Use Case 2: Other Engineers

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Successful complex systems require bringing specialties together. This makes the SEBoK useful to engineers with backgrounds in biomedical, civil, electronics, chemical, civil, materials, mechanical, software, and many other specialties.

Studying the SEBoK enables engineers from disciplines other than systems engineering to:

  • see why good systems engineering practice must involve multiple disciplines
  • appreciate a broader view of systems beyond their specialties
  • understand how their contributions fit into the larger systems picture
  • prepare to solve more difficult and encompassing problems

In many cases, engineers who study systems engineering as a supplement to their non-SE specialities find their professional value enhanced when they put the new knowledge into practice.

Use of Topics

For engineers from non-SE backgrounds, each part of the SEBoK contributes something to the experience of learning about systems engineering:

Engineers may be tempted to skip over knowledge areas or topics which sound more like management than engineering stories, for example Part 3 or Part 5. This temptation should be resisted, because these topics are actually about how SE orchestrates the efforts of multiple disciplines, not management in the administrative sense.

Finally, the extensive lists of references throughout the SEBoK provide a basis for further readings.

Vignette: Software Engineer

Jose Wilks is an entrepreneurial software engineer who wants to learn more about systems engineering principles applied to embedded systems for advanced document identification and verification. He wants to implement best practices in developing highly secure systems for real-time image processing and forensic verification of documents. His company provides a rapid, secure and cost-effective solution for verifying the authenticity of identity, travel and financial documents, with technology that runs on proprietary tablet computers for portable and fixed locations.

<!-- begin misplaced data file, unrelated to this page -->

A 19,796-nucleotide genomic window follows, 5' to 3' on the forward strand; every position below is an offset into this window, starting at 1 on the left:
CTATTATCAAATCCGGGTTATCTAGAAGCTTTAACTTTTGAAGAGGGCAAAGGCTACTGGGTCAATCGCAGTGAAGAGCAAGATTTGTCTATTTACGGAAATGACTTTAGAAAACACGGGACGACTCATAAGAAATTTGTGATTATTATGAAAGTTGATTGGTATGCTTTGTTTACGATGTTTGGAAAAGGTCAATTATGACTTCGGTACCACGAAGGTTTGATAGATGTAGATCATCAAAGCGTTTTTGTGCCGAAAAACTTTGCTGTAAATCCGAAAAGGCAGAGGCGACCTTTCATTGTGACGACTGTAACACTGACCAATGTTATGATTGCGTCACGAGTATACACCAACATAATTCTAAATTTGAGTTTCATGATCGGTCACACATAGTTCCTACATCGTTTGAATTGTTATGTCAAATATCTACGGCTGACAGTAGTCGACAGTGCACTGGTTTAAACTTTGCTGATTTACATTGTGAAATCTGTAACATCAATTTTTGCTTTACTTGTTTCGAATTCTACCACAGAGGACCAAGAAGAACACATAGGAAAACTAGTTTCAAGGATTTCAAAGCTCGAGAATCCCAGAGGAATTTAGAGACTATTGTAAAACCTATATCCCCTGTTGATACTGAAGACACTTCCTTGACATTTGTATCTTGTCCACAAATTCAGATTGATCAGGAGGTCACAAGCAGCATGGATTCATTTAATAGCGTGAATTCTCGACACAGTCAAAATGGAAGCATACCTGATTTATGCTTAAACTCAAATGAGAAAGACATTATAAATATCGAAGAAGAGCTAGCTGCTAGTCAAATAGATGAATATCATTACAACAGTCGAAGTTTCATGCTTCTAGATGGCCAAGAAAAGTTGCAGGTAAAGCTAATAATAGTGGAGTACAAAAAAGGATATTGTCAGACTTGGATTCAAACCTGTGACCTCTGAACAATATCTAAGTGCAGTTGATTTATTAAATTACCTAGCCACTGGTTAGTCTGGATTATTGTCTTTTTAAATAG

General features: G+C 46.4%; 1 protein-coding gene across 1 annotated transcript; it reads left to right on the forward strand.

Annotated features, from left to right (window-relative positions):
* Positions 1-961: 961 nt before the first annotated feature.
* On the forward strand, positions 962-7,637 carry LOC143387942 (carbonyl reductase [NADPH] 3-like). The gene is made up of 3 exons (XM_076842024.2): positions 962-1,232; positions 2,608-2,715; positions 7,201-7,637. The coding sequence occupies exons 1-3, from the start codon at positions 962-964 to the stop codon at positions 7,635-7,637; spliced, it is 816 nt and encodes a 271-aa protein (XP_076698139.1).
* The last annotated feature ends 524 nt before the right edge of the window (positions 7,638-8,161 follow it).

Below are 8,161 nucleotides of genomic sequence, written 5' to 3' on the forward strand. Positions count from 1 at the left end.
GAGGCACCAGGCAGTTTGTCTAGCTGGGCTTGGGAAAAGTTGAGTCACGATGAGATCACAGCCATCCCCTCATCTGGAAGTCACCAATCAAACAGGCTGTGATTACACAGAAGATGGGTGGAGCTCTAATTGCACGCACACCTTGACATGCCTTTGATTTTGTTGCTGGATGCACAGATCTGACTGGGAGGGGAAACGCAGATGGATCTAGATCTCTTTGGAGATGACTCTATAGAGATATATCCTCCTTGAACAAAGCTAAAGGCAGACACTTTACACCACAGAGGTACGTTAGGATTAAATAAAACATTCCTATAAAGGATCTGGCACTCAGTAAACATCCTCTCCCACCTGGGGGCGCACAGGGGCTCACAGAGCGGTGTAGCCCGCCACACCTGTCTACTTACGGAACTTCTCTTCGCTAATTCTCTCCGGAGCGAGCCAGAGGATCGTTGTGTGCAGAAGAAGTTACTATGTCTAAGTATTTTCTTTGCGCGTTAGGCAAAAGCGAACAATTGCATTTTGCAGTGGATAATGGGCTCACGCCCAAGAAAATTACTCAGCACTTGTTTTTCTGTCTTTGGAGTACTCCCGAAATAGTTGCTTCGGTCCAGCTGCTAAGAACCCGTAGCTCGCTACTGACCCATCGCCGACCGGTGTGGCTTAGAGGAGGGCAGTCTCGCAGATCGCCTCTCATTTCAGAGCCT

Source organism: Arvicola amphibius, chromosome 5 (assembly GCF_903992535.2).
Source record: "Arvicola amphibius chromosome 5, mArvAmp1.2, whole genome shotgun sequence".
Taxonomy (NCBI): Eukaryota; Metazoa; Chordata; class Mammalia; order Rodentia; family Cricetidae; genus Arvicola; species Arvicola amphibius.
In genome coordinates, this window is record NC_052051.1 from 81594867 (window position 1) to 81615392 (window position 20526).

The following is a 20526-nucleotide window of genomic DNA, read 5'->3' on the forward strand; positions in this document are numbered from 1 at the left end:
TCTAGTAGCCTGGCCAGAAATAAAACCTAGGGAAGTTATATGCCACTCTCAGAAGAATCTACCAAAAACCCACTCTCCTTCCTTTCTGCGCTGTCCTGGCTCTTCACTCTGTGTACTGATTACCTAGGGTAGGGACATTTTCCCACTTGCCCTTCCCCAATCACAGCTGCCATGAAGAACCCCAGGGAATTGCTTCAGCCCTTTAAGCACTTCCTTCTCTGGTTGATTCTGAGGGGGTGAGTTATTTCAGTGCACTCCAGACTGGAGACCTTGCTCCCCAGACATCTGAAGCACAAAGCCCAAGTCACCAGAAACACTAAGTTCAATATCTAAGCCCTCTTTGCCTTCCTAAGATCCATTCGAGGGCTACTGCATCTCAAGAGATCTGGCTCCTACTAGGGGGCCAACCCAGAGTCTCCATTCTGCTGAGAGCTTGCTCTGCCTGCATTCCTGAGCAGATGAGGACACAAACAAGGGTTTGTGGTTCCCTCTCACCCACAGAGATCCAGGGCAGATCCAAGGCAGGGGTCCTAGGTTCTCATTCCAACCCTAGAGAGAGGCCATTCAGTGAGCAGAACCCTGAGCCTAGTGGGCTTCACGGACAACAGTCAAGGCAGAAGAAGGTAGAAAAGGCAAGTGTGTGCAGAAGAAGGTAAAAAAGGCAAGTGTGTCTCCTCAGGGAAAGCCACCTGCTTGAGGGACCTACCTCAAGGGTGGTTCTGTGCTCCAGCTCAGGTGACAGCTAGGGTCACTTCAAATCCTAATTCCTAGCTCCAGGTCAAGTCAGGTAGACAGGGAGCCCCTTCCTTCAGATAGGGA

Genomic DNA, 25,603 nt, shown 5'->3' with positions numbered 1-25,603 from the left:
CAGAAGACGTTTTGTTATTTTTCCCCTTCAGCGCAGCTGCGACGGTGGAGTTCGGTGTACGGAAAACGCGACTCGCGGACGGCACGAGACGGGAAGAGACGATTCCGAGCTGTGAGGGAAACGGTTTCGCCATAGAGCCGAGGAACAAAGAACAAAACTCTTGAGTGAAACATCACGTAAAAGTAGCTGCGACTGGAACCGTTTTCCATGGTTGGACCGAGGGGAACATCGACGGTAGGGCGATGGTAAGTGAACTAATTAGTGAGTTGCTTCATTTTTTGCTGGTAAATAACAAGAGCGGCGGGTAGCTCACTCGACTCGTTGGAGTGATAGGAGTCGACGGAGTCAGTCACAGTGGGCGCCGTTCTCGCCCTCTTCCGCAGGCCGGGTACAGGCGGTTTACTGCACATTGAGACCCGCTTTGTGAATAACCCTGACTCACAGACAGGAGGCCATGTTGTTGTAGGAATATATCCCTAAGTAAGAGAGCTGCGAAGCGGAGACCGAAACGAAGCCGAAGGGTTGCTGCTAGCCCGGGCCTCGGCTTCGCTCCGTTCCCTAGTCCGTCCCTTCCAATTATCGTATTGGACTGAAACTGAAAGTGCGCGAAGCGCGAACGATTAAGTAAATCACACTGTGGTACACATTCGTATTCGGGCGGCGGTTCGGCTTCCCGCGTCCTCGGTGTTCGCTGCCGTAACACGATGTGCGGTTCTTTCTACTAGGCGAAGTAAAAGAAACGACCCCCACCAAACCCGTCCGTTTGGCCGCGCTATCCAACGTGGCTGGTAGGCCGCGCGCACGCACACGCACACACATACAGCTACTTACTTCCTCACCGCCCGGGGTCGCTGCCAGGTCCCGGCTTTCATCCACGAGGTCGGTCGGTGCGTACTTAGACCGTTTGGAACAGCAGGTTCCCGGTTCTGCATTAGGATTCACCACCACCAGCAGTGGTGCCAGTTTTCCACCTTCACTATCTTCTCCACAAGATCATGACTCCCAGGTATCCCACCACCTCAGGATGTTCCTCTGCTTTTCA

Jose is knowledgeable about computer hardware engineering, low-level interfaces between hardware and software, and the related tradeoffs in embedded devices. His company has developed research prototypes, but without the stringent security requirements for actual field usage linked to government identification databases. The few experimental units which have been sold have fared well in limited testing, but Jose wants to expand into markets for government agencies, law enforcement departments and the private sector. To make headway into those diverse markets, he will need to confront abundant new constraints and challenges.

Jose begins his study of SE by skimming the SEBoK 1.0 Introduction and the Scope and Context of the SEBoK to get an overview of the SEBoK contents. As he reads, he sometimes refers to the Software Engineering Body of Knowledge (SWEBoK), which Jose already knows from his many years of experience on software projects. In the SEBoK, Jose is looking for nuggets of knowledge and pointers that can help his enterprise expand. Here are his notes:

  • Part 3: SE and Management has concepts that are new to us and that may work. Extra system-level V&V gates identified in Life Cycle Models can be incorporated in company processes, and the references can help with implementation details. There is also material about system-wide procedures beyond software V&V, and about where to find testing and regulation standards used by various government entities. Together with the traditional software testing already in place, these processes could ensure conformity to the regulations and expedite the product's approval for use.
  • Though the system concept is proven, the company must still convince potential buyers of the system's financial benefits while demonstrating that all security criteria are satisfied. To do that, we must understand the needs of the stakeholders better. In expressing system requirements and benefits, we need to start using the terminology of users, corporate/government purchasers, and regulatory agencies. Stakeholder Needs and Requirements is relevant here. The company needs to quantify expected ROI for investing in its products.
  • System Realization addresses our broader V&V concerns. We need to demonstrate the measures we are taking to boost reliability of system performance. The standard models and measures for system reliability described in the SEBoK are new to us — now staff must develop tests to quantify important attributes. We may want to model reliability and system adherence to regulations using a form of Model-Based Systems Engineering (MBSE). We can learn more about this from the references.